Communications Security Begins With You, or, Encryption Won’t Save You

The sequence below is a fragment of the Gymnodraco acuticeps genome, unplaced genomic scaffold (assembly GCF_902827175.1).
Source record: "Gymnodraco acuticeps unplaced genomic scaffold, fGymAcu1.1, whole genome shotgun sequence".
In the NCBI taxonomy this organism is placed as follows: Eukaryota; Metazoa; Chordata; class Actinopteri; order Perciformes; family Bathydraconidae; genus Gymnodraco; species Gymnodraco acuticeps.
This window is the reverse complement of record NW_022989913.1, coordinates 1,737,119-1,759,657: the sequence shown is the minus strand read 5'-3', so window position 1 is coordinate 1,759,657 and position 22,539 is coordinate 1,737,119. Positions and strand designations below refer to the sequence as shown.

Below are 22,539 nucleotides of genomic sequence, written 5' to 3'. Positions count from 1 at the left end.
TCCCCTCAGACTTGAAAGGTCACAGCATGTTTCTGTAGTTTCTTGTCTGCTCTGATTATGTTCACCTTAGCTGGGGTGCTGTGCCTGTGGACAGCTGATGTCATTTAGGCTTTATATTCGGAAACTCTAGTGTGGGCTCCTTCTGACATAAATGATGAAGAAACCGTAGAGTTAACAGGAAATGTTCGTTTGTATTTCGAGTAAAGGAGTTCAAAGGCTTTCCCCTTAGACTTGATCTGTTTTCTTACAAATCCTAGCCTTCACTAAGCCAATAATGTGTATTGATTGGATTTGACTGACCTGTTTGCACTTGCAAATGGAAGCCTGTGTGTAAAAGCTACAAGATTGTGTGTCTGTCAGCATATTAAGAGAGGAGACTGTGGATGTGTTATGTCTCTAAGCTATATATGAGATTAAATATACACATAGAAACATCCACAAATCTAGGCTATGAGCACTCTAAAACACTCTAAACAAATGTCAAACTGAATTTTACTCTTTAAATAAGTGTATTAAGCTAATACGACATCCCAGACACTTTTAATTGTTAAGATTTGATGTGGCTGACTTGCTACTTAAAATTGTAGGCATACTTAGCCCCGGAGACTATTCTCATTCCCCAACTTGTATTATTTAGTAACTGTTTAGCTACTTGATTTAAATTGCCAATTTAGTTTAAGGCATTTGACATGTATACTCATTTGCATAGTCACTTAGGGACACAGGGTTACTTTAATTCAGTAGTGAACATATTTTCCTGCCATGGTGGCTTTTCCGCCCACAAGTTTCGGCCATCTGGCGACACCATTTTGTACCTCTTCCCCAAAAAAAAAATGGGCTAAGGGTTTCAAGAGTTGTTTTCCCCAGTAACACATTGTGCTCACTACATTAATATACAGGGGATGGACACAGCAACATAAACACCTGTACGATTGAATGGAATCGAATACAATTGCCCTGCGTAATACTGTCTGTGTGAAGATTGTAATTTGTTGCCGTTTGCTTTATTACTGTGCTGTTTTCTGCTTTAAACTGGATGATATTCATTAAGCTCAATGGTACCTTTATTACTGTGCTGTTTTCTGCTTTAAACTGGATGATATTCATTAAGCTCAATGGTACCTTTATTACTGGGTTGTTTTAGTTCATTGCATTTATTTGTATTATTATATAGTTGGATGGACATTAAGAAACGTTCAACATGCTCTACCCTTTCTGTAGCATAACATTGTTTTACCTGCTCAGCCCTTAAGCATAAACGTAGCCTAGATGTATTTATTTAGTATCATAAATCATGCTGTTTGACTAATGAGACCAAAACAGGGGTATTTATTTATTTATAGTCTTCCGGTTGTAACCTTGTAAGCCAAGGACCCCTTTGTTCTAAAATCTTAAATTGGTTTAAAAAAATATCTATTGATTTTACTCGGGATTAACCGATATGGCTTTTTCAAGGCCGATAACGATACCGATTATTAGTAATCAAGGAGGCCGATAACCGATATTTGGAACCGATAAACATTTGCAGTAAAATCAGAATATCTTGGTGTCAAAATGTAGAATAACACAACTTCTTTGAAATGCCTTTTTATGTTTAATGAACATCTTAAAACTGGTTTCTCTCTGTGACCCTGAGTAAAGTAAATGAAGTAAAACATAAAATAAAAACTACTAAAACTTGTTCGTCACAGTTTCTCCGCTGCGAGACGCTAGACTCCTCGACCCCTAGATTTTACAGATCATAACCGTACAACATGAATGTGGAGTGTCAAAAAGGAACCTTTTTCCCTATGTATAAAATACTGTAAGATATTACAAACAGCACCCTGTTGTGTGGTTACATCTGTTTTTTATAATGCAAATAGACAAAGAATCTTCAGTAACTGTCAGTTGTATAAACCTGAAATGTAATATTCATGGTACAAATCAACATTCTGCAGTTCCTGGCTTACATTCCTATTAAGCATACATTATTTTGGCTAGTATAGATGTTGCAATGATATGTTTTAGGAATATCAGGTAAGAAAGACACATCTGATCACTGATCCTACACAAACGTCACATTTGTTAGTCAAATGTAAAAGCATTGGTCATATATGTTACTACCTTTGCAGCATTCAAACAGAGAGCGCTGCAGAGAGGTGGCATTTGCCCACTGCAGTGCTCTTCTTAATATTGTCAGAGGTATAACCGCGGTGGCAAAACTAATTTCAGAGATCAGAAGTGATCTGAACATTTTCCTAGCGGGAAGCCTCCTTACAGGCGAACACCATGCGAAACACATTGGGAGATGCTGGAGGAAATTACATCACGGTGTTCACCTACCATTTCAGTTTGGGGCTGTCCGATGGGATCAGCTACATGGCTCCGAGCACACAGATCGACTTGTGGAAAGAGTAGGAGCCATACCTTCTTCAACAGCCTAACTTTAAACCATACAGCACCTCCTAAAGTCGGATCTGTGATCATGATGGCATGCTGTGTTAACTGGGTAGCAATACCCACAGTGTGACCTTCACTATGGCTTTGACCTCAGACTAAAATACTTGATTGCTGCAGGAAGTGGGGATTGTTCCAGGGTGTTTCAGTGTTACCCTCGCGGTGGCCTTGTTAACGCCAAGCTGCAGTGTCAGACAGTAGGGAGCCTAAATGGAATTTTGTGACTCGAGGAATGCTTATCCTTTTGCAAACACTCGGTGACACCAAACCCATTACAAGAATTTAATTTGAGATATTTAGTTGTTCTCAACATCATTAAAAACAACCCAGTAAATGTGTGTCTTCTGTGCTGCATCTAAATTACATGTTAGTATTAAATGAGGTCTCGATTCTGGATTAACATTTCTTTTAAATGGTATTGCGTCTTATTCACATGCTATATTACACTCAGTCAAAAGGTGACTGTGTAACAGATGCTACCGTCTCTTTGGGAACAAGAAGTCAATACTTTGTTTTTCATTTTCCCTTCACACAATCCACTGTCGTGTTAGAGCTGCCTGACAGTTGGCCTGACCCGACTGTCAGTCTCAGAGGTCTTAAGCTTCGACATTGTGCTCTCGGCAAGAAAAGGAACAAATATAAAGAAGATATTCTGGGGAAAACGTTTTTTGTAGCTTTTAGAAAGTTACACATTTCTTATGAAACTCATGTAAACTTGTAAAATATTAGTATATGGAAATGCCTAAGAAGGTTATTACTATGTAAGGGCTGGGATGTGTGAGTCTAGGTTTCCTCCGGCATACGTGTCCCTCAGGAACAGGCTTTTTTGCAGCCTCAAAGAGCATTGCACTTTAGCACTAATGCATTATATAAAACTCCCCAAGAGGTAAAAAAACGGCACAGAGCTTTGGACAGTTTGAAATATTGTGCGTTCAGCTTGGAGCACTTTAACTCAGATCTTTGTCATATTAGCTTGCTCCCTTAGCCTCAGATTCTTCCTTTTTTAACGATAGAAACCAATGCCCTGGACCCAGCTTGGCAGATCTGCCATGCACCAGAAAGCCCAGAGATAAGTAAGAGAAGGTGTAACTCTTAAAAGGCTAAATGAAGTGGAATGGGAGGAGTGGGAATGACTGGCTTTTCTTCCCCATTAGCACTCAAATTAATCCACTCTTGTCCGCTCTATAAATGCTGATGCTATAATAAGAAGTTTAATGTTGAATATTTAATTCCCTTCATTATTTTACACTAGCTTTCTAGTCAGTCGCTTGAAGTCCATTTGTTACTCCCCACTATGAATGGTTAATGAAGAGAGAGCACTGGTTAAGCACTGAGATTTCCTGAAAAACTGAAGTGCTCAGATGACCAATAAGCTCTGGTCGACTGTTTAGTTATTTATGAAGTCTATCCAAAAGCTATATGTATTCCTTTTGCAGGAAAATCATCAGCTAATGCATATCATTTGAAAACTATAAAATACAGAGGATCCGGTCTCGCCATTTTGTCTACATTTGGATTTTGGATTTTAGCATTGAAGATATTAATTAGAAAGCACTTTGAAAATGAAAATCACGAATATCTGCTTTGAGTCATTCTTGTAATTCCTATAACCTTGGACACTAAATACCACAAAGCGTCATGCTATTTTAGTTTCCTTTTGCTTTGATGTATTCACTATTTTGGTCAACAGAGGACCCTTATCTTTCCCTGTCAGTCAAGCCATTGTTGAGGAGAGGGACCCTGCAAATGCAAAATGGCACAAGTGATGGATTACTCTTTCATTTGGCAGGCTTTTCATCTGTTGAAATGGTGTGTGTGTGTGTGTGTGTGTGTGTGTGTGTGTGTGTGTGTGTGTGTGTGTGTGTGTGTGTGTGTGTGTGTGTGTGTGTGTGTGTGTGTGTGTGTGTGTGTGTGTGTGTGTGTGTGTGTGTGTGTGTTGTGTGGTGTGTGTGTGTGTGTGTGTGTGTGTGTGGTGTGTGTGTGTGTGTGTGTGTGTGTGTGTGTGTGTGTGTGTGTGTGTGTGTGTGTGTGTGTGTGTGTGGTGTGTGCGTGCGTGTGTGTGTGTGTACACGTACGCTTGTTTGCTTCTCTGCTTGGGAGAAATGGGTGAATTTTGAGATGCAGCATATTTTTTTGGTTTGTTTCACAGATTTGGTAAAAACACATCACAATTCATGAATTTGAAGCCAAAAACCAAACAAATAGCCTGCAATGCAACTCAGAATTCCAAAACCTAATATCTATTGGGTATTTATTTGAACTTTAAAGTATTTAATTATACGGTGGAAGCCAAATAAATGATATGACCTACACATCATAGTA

In a recent conversation with a friend and fellow well-seasoned vet, we brought up some of the obstacles facing would-be partisans that many preppers don’t take into account. Logistics being a HUGE one (if I burn through 500 rounds doing “supporting fire” aka just making noise, who resupplies my ammo?) but also the enablers a lot of the contemporary veteran crowd are used to having but cannot expect in the near future. NSA Type 3 AES encryption comes to mind here. We took a lot of resources for granted, especially in the commo department. We had/have an enemy who generally lacked any real electronic warfare (EW) capability, with the result being incredibly sloppy communications practices. The reliance on electronic security left a lot of the old common practices in the dust, many of which are once more very relevant today. Since about 80-90% of the prepping crowd’s electronic signal devices are limited to VHF/UHF dual band analog handhelds, you have to stop thinking in terms of simply press n’ talk if you want to even begin to be secure. The presence of a pattern of signals, even if encrypted, digital, analog or whatever, will give you away if you lack basic discipline. The saying everything that’s old is new again comes to mind, because a lot of the old hand practices developed in Vietnam for rural patrolling are the first place to begin. What was high tech for them is dirt cheap today. And the training value in their blood soaked lessons shouldn’t be lost on you.